Expect smaller banks to get bigger now that changes are in the works for the Dodd-Frank financial regulations, Wells Fargo analyst Mike Mayo told CNBC on Friday.
The Senate passed a bill Wednesday that eases regulations on all but the largest banks. Its fate now rests with the House.
If those changes happen, "we absolutely expect bank consolidation to accelerate," Mayo said in an interview with "Closing Bell."
One of the main provisions would raise the threshold for banks to be considered so vital to the financial system that they must be subjected to extra oversight and submit to mandatory annual stress tests. The current asset level is $50 billion, and the bill would raise that to $250 billion.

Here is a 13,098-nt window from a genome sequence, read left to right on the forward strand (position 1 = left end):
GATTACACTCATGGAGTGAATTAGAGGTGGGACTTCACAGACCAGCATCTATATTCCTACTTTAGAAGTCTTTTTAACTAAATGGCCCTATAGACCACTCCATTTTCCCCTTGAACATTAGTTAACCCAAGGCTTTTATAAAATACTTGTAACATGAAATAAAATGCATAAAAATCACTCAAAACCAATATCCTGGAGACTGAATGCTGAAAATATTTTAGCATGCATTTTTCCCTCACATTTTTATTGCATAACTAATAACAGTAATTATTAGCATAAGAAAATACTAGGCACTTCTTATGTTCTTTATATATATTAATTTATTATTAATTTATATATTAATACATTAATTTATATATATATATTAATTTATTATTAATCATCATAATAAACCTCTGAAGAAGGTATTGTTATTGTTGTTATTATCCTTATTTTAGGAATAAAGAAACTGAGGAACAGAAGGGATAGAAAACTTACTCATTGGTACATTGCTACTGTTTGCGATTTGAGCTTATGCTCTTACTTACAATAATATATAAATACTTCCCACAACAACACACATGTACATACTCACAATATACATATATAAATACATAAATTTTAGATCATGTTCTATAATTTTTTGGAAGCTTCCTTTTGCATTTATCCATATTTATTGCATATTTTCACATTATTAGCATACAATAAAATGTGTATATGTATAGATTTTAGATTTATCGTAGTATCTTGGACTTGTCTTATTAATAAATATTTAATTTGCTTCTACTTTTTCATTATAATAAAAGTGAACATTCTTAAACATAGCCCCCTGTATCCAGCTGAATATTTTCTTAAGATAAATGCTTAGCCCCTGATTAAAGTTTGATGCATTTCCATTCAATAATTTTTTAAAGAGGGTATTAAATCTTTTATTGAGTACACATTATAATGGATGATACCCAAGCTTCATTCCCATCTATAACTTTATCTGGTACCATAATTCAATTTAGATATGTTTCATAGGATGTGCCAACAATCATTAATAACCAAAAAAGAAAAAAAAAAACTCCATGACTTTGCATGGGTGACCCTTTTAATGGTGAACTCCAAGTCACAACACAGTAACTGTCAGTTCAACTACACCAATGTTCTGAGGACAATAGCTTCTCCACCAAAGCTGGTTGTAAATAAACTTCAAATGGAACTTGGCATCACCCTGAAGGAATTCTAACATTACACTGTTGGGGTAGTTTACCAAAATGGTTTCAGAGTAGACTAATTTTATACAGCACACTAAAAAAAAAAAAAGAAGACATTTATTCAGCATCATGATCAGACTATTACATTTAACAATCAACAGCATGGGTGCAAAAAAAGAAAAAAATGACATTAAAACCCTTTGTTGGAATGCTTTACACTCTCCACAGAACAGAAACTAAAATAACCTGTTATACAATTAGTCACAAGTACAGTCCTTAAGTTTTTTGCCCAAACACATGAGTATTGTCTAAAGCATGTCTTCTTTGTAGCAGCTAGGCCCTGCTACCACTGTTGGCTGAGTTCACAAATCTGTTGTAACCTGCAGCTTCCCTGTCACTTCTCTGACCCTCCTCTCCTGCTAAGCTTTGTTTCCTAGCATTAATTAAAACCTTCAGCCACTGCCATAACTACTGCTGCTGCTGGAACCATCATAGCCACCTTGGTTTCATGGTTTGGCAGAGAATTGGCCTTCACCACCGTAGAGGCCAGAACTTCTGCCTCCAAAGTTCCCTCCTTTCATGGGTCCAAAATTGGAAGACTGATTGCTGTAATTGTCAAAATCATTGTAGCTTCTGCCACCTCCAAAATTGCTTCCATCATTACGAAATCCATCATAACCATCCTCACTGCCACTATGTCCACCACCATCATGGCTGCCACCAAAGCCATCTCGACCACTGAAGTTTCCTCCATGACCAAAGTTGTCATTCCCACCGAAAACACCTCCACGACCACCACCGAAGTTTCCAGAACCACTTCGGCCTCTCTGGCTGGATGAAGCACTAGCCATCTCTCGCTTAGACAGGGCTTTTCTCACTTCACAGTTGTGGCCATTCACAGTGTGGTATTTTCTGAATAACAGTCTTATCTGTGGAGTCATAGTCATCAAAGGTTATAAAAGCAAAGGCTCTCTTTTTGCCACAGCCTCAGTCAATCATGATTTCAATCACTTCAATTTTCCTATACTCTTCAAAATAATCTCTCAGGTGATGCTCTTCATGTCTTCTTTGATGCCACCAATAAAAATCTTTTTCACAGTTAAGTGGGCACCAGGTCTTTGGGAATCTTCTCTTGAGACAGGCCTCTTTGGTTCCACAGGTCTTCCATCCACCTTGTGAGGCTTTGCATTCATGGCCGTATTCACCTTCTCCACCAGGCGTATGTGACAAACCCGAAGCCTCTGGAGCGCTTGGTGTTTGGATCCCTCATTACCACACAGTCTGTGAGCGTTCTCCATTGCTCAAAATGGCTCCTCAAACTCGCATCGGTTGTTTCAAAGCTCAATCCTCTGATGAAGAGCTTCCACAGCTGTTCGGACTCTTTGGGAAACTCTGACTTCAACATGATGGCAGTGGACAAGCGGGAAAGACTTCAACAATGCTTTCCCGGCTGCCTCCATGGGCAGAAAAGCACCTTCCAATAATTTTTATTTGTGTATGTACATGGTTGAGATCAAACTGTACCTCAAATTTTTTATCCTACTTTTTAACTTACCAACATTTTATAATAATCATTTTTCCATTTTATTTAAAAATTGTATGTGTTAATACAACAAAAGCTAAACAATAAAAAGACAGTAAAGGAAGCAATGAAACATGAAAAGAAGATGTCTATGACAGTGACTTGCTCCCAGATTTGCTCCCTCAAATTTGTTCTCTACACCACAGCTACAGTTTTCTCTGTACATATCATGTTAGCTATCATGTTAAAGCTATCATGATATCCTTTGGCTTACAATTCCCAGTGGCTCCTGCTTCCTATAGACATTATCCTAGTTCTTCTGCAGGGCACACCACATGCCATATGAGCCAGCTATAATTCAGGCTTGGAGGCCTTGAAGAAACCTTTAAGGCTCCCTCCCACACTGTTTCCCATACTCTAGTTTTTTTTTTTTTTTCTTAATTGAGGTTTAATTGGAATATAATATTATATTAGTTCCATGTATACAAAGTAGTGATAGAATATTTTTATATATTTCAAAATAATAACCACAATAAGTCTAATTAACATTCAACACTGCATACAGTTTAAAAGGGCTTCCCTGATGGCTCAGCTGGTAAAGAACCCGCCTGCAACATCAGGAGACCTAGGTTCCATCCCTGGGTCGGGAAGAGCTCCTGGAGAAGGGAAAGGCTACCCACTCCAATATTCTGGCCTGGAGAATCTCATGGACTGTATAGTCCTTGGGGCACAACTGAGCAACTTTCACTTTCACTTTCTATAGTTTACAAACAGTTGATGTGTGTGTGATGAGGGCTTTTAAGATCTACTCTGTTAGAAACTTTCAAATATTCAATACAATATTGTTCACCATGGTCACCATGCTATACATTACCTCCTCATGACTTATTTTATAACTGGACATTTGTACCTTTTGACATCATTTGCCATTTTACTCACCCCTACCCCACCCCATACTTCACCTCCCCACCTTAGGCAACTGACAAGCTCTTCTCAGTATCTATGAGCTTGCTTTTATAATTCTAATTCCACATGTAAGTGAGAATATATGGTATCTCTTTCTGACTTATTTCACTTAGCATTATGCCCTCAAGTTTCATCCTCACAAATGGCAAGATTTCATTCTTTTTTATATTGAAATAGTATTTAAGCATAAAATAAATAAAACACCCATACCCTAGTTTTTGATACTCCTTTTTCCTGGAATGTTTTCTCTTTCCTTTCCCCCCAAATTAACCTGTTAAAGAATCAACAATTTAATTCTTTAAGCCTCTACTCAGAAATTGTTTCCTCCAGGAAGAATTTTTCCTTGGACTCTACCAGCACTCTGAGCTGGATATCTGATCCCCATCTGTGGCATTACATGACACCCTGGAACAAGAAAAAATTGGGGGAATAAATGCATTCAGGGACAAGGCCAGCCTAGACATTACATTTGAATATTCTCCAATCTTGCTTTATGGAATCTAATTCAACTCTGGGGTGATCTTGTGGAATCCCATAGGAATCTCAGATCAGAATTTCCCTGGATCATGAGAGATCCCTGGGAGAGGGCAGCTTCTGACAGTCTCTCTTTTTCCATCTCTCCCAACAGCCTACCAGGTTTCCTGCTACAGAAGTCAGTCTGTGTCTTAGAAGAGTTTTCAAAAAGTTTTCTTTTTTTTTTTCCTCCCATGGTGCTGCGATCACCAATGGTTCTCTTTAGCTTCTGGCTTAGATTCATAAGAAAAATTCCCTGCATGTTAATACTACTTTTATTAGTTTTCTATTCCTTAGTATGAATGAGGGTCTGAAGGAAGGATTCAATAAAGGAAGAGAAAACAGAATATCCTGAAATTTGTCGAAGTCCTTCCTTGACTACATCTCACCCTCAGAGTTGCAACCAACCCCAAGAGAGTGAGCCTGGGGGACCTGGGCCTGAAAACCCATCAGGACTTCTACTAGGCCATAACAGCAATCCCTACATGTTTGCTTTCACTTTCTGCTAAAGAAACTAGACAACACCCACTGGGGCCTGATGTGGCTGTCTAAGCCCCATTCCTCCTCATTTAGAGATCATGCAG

"That would allow banks to get bigger without the risk of having all sorts of additional oversight," Mayo said.
In recent years, bank mergers have been rare as companies tried to avoid surpassing the asset-size threshold.
"You also have scale mattering more than ever in banking so there's a reason to get bigger," Mayo added. "And also you have extra capital."
He's not the only one on Wall Street betting on consolidation in the sector.
"In the past, banks were wary to cross the $50bn asset marker," said Barclays analyst Jason Goldberg in a note Thursday. "We think this threshold now increases to $100bn."
— CNBC's Liz Moyer contributed to this report.